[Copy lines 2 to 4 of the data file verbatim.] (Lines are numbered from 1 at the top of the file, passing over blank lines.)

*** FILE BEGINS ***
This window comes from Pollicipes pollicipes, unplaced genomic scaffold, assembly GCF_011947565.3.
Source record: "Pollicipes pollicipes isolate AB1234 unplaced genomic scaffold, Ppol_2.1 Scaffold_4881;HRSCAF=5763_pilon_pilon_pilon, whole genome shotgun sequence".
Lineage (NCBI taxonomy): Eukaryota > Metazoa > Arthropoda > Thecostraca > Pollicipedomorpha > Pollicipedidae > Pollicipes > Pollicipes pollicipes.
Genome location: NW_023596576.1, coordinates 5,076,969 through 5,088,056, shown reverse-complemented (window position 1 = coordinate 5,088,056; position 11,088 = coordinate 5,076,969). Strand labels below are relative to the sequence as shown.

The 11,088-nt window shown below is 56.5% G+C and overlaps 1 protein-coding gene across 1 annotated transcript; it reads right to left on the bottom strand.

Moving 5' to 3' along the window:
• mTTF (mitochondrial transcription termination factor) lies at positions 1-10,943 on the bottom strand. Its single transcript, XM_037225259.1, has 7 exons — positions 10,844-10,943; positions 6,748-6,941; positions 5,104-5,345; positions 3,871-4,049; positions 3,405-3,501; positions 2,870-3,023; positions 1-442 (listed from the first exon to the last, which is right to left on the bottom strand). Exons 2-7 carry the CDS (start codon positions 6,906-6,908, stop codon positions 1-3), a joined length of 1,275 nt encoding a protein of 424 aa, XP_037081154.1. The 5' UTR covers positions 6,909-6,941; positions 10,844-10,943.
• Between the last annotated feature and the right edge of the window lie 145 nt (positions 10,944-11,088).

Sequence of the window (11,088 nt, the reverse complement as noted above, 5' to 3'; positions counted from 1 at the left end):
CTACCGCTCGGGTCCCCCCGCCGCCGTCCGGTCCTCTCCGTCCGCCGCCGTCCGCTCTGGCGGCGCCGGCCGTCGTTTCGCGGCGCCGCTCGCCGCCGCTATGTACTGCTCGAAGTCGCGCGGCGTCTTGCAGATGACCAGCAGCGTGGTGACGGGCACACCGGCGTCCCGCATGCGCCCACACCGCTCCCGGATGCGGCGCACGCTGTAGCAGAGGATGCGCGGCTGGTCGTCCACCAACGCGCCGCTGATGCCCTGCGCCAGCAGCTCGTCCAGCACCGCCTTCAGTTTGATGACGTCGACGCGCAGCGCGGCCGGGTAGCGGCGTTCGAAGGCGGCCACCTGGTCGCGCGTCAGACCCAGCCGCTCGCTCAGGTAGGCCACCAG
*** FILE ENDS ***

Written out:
Source record: "Pollicipes pollicipes isolate AB1234 unplaced genomic scaffold, Ppol_2.1 Scaffold_4881;HRSCAF=5763_pilon_pilon_pilon, whole genome shotgun sequence".
Lineage (NCBI taxonomy): Eukaryota > Metazoa > Arthropoda > Thecostraca > Pollicipedomorpha > Pollicipedidae > Pollicipes > Pollicipes pollicipes.
Genome location: NW_023596576.1, coordinates 5,076,969 through 5,088,056, shown reverse-complemented (window position 1 = coordinate 5,088,056; position 11,088 = coordinate 5,076,969). Strand labels below are relative to the sequence as shown.